The report concludes with a number of actions that exchanges and policy-makers can take to enhance the attractiveness of their jurisdiction to foreign investors and traders including: prioritizing the adoption of high corporate governance standards; reducing or eliminating barriers to investment such as capital gains and dividends taxes; reducing or minimizing costs of transacting in the market; and introducing market structure features, such as short-selling, and securities lending and borrowing.

Nandini Sukumar, CEO, WFE, said: "Nearly 70 percent of WFE members are located in emerging or frontier markets, and supporting the growth and development of these markets is a core strategic pillar and mandate of the federation. Today's report demonstrates how important and interlinked international investors are to emerging economies' equity markets, and we would urge our emerging markets members to review these practical recommendations as part of their ongoing capacity building programmes. The WFE commits to continuing to work with members and industry stakeholders to help emerging public markets thrive in the long term." 

Siobhan Cleary, Head of Research & Public Policy, WFE, added: "We recognize that some factors linking foreign investment and trading in emerging markets are beyond the control of exchanges and market participants, and need to be addressed as part of a collective effort. We also believe it is important for exchanges and policy-makers to ensure the creation of an enabling investor environment across different investor groups."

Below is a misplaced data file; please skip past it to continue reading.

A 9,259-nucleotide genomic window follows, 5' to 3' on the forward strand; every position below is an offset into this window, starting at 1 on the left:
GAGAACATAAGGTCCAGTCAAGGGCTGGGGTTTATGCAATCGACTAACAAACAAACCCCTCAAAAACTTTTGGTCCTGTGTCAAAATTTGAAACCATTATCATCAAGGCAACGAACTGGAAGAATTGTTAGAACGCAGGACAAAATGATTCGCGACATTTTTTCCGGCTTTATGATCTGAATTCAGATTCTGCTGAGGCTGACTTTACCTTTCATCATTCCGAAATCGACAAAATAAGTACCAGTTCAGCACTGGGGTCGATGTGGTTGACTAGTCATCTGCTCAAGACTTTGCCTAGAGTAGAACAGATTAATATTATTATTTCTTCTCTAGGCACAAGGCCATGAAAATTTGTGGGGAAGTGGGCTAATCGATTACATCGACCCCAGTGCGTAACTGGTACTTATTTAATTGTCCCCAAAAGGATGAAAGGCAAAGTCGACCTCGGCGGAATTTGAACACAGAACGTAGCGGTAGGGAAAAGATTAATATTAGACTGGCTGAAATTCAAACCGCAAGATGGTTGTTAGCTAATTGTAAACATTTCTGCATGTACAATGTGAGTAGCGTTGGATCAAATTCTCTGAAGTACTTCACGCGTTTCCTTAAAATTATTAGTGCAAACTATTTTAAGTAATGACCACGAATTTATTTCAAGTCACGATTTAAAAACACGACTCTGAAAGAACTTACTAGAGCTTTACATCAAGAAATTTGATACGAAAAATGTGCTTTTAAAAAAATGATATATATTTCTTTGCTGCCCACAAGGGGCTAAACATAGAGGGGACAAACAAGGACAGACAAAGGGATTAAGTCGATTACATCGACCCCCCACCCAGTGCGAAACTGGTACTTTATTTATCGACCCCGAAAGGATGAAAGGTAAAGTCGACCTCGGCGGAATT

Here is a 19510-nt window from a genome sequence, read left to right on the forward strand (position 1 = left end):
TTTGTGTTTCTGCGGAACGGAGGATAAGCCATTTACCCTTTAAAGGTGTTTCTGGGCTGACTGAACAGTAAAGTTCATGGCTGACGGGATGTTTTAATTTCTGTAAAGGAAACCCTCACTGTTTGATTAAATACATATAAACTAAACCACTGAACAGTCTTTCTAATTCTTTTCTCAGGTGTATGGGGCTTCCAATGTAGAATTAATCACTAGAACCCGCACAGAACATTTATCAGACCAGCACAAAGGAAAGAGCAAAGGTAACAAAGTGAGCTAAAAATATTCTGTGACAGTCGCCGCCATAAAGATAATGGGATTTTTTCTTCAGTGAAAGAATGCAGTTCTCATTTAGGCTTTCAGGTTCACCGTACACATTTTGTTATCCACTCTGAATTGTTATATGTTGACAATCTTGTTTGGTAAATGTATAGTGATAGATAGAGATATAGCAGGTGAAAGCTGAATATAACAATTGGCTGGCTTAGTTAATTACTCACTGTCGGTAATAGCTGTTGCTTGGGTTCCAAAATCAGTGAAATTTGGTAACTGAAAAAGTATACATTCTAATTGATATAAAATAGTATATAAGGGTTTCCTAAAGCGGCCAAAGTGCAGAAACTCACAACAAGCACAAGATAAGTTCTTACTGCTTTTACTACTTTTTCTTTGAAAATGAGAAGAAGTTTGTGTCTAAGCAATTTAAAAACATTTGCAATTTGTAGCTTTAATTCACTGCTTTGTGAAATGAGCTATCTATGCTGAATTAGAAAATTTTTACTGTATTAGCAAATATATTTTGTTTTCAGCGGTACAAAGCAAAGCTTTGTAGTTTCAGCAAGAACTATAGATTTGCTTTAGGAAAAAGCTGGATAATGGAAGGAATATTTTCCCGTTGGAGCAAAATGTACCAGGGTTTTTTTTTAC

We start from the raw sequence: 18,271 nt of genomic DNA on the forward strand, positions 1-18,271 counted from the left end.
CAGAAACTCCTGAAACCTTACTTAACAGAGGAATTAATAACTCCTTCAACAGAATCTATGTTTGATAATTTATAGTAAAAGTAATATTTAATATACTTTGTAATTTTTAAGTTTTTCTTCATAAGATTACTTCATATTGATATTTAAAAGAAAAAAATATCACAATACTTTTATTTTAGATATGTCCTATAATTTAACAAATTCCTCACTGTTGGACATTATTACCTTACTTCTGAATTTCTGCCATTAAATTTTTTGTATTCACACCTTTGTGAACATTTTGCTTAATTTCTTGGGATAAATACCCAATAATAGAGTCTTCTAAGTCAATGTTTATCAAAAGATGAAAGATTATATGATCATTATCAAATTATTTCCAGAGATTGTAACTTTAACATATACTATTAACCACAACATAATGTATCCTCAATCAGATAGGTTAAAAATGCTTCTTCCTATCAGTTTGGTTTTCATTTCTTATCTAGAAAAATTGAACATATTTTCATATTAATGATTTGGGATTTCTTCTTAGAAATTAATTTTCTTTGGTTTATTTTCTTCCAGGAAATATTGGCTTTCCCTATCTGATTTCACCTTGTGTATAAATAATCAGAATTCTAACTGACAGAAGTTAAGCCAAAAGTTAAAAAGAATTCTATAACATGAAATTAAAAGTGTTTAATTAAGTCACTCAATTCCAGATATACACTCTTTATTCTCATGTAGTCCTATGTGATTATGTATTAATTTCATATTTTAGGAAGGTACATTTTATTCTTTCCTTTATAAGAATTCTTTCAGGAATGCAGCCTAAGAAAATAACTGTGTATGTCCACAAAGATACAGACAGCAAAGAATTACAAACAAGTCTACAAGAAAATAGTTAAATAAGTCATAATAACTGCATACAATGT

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Securities lending has a part to play in attracting investment to emerging markets. So says the World Federation of Exchanges (WFE), the global industry group for exchanges and CCPs, in a report published today that seeks to identify factors that attract international portfolio investment into emerging market (EM) equities. 

Emerging market exchanges and policy makers are concerned with how to enhance international participation in their markets, as international investors play an important role in the development of emerging economies' public markets. International investors can provide additional capital; enhance liquidity; promote greater competitiveness and adherence to standards of corporate conduct; and help balance local retail and institutional participation.

World Bank data estimates the level of net international portfolio equity inflows into emerging markets between 2000 and 2017 to be more than US$955 billion. 

Factors associated with increases in foreign investment inflows include:

Emerging market equity returns, with just a one-percentage point increase in domestic returns being associated with a $24.4 million increase in monthly inflows;